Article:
Robocopy Source Destination /MIR
cd Program Files\Microsoft Office\Office12\
Line 1: Puts me on the root drive (C:\).
Line 2: Closes Outlook.
Line 3: Pauses the batch program for ten seconds, giving Outlook enough time to close.
Line 4: Copies all Outlook files and subfolders to the back-up location.
Line 5: Changes to the Outlook directory.
Line 6: Starts Outlook.Note 1: My Source and Destination looks like this: Users\JoeR\AppData\Local\Microsoft\Outlook \\Server0\Desktop-BU\Rosberg\Outlook. Note 2: The MIR switch is used to copy an entire directory tree, which would be nice if you want to include another line to back up even more files. I used it in case anyone put a dated archive file in a subfolder. I could have just as easily used the wildcard *.* Note 3: Open a command window and enter RoboCopy/? to see all possible switch options.
Sure, a downside is that Outlook will open even if it was closed to begin with, but nobody seems to care about that. I briefly looked for a way to add a conditional line that would close and reopen Outlook only if it was open to begin with, but I'm not sure if there is a way to test for a running program from within a batch file. If there is, I don't know the code, but I'll continue to look for a way to do it. Nonetheless, in my case, it's not a big deal to leave it the way it is. (Maybe someone knows how to do that. If so, feel free to share.)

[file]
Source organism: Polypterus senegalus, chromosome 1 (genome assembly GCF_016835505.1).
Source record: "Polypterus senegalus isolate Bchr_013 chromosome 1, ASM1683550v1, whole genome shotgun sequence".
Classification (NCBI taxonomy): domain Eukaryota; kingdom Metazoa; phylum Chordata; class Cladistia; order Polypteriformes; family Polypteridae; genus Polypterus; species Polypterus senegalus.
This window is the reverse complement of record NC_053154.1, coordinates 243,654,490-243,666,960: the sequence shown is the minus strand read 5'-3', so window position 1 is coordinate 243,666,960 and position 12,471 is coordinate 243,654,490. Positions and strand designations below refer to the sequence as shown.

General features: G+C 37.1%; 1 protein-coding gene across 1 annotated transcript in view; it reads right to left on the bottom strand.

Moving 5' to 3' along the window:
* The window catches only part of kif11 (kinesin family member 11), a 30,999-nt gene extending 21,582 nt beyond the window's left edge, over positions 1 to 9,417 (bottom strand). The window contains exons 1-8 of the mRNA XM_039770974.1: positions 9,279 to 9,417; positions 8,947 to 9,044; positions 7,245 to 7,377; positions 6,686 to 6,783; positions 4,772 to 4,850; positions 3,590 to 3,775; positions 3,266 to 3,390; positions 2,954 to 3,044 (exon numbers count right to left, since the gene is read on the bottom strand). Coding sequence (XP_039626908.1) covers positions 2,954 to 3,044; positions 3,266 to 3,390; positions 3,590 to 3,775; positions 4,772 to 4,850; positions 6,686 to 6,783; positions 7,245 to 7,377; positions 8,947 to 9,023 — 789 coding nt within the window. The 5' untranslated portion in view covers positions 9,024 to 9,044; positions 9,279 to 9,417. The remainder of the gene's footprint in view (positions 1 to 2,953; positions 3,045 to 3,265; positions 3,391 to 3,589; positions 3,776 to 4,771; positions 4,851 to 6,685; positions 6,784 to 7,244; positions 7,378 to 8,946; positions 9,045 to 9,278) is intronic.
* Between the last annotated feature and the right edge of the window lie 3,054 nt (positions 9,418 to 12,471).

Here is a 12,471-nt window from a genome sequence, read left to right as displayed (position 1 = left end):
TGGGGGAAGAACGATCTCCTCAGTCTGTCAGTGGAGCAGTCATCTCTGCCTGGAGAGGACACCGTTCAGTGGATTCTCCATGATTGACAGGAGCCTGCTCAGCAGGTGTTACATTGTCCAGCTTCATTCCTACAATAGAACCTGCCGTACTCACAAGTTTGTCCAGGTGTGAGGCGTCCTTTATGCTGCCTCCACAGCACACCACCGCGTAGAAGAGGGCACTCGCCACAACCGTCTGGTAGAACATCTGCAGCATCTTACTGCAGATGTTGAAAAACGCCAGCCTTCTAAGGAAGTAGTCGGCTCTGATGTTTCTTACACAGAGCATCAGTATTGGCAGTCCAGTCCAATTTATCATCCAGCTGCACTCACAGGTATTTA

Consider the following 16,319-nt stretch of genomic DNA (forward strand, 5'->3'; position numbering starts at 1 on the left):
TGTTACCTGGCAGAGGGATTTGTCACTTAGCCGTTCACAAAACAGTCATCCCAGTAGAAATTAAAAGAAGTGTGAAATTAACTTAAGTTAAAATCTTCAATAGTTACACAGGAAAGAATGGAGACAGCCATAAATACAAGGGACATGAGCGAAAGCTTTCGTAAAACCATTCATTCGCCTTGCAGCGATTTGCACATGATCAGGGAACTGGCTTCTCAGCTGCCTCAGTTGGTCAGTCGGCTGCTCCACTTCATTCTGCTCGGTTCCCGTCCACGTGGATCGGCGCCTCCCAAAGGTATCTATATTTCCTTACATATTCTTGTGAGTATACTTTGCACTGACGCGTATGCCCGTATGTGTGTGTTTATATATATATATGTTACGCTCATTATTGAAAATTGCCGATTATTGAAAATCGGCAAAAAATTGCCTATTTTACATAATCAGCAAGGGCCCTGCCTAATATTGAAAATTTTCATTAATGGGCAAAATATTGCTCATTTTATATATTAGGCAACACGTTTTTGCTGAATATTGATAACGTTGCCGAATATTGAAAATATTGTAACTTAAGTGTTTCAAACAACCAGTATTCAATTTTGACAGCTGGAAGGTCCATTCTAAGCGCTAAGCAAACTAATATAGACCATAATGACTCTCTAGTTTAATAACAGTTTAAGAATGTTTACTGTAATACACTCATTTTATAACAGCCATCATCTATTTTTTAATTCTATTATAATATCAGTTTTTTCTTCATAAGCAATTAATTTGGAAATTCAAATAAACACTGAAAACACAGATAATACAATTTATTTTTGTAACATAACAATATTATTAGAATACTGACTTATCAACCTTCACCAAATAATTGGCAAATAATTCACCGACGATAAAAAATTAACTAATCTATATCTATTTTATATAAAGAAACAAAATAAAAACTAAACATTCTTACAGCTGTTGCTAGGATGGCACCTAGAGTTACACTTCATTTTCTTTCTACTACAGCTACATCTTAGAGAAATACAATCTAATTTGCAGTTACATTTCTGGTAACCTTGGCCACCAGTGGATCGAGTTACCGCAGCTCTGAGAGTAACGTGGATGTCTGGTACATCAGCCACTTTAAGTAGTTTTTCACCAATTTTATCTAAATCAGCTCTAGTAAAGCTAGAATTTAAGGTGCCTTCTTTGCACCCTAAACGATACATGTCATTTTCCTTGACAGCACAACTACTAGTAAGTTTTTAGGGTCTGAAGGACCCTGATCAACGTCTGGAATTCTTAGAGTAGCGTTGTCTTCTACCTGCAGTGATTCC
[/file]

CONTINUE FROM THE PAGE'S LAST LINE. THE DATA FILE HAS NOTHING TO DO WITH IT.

I have this batch file on each user's computer (with the user path changed accordingly), and I have scheduled a task to automatically run at a certain time after business hours. It could be daily, weekly, or monthly. I scheduled my users to run daily and scheduled each user task at about fifteen-minute increments so everyone wasn't writing to the same server location at the same time. In my case, most people leave their computers on overnight, but I asked each one what their preference was. For those who do turn them off daily, I scheduled the batch file to run at startup. (To schedule a task with Vista and see the options, go to Control Panel - Administrative Tools - Task Scheduler - Action - Create a Basic Task.)
The bottom line is that not one back-up solution will serve all back-up needs. This is the one that works for me, but it may not for you. After all, the only thing I try to do is to recreate a user's e-mail account the way it was just before a hard drive failure, and this seems to do just that.
How about you? If you don't host your own mail server, do you back up a user's client e-mail files? And if so, how do you do it? Any and all comments are welcome in the ensuing discussion.